January 04, 2021

The First of 52

By Linda Hilburn
The First of 52
Sequalitchew Creek Trail 
Ancestral lands of the Sequalitchew Band of Pullyallup Tribe
3 Miles

Sequalitchew Creek Trail is a quick urban jaunt found down in DuPont (https://www.alltrails.com/trail/us/washington/sequalitchew-creek-trail). It has ample parking, which is nice and the trail is well maintained. A bonus with kids. It stays pretty muddy/wet, but that makes it ideal for puddle jumping!

This is one of our go-to trails when there is unpredictable weather or heavy rain. It’s very urban, so there’s no need to worry excessively about getting lost (although we always pack the 10 essentials anyway for good habits). It has a lot of interesting flora and fauna for the kids. We’ve seen blue garter snakes, frogs, seals, crabs, fish, a plethora of birds. It’s a real winner so if you feel anxious about hiking with your kiddos, this one is a great first hike. 

The first portion of this trail is paved, but after a bit it turns to a gravel pathway. This pathway will continue all the way down to the sound. On the way you’ll pass where the creek joins the sound, walk through an old train tunnel, and there will be an active train track on the hill above you.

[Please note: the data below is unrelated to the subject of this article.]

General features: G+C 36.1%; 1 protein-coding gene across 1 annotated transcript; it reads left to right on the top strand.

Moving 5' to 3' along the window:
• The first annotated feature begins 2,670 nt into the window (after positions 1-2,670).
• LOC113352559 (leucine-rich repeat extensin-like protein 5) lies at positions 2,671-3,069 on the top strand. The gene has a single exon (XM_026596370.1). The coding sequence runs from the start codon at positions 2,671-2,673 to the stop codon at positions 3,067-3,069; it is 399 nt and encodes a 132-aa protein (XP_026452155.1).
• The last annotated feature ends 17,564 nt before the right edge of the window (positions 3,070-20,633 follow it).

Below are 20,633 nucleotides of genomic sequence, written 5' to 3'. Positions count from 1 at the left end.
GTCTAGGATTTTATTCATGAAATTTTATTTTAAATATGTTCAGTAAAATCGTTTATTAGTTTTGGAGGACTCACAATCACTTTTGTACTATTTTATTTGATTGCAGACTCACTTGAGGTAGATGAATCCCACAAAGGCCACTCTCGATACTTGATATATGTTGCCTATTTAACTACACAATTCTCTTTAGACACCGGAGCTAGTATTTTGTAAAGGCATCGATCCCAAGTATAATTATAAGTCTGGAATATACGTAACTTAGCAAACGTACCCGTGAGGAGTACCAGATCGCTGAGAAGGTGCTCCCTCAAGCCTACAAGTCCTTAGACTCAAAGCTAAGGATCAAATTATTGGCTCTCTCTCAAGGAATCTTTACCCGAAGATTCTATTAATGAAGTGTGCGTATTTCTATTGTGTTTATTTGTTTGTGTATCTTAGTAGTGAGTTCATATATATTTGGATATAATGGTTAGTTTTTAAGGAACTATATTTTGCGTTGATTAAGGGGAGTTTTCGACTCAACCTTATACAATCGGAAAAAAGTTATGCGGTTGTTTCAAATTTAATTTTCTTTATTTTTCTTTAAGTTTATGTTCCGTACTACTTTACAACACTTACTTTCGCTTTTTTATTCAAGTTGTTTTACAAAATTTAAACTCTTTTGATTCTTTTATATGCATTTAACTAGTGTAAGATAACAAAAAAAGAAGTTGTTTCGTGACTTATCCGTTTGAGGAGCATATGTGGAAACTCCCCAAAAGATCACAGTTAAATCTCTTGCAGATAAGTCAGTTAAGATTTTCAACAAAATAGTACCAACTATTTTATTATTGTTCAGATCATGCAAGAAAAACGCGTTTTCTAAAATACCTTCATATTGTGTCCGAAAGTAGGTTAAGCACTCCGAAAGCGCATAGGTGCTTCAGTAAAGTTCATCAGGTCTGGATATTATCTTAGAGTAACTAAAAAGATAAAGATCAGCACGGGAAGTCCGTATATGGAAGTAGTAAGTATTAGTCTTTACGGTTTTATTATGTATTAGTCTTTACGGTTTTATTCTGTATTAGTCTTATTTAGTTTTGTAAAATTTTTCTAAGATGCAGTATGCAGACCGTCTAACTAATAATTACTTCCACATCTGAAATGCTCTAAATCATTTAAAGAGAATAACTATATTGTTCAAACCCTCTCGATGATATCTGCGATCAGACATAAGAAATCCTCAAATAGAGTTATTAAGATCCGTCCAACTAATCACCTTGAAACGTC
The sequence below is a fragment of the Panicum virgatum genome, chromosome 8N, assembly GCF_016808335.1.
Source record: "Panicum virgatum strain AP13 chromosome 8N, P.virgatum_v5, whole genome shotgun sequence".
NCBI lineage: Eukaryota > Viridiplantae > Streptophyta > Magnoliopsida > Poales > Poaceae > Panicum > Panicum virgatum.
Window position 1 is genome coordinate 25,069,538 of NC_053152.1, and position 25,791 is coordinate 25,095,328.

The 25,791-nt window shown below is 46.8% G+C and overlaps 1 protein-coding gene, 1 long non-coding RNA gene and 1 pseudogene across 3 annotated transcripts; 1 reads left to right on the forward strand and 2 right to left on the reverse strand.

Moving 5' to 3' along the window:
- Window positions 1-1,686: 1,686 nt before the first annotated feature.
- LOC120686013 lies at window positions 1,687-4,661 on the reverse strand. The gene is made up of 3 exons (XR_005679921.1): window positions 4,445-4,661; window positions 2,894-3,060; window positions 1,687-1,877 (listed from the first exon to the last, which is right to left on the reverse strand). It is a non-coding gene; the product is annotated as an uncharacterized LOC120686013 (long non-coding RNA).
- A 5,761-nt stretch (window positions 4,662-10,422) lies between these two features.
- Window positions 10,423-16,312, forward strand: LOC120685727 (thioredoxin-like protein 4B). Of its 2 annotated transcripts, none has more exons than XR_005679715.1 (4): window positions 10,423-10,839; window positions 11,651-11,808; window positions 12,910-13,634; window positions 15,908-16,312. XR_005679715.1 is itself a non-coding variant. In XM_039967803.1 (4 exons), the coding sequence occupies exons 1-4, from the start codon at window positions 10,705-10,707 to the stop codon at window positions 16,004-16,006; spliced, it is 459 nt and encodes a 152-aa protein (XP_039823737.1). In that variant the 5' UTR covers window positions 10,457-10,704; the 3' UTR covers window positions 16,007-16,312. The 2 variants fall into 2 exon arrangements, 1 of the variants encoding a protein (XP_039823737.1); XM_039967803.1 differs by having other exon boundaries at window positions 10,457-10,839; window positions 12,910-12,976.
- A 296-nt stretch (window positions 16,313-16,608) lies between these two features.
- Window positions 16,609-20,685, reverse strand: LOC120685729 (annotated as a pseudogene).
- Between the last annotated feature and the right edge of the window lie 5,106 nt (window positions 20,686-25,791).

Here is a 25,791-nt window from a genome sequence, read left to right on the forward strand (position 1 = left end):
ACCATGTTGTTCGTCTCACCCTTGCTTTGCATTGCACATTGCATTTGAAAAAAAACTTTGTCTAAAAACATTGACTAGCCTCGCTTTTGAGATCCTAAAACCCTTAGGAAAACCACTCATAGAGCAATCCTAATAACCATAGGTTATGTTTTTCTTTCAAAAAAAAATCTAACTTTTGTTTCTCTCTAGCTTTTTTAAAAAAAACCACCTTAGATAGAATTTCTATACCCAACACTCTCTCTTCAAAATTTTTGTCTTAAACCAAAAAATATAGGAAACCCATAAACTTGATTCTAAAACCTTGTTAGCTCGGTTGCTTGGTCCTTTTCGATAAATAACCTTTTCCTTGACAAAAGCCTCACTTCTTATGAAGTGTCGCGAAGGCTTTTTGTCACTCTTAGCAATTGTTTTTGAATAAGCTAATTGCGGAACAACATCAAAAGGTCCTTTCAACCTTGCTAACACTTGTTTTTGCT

The trains come through rather frequently. Do not climb up and get on this track. We usually have a Sound side picnic and spend some time walking along and playing in the water. When the tide is low, you can walk out towards an old shipwreck, but it’s also fun to just throw rocks if you arrive at high tide. 

This trail is estimated to take approximately 1 hour and 22 minutes, but if your toddler is walking plan for at least 3 hours. Bear walked the 1.7 miles down and it took almost 2 hours because toddler time means stopping to examine everything. Time coming out with him in the Tula was 37 minutes for the same distance, so plan accordingly! 1 down, 51 to go! 

There is a history of the area posted on this trail that is incomplete. You can read more about the history here:

Nisqually Tribal Webpage history:  http://www.nisqually-nsn.gov/index.php/heritage/

An interesting paper I found while researching: https://sites.evergreen.edu/basewatch/katie-dotson/

A less thorough history that, in my opinion, glazes over the history of how the land was taken, but does offer insight into the history of the land itself: http://www.willhiteweb.com/washington/dupont/sequalitchew_creek_trail_209.htm

As always, you can choose to donate to organizations acting as stewards to the land  and water in the area and I always encourage it. I'll be sharing one in each blog: 

When enjoying something on or near a waterway on Nisqually land, I like to donate to Salmon Defense. This is a nonprofit that continues Billy Frank Jr.’s vision to save the Nisqually River Delta, specifically the salmon. You can read about the nonprofit here:  https://salmondefense.org/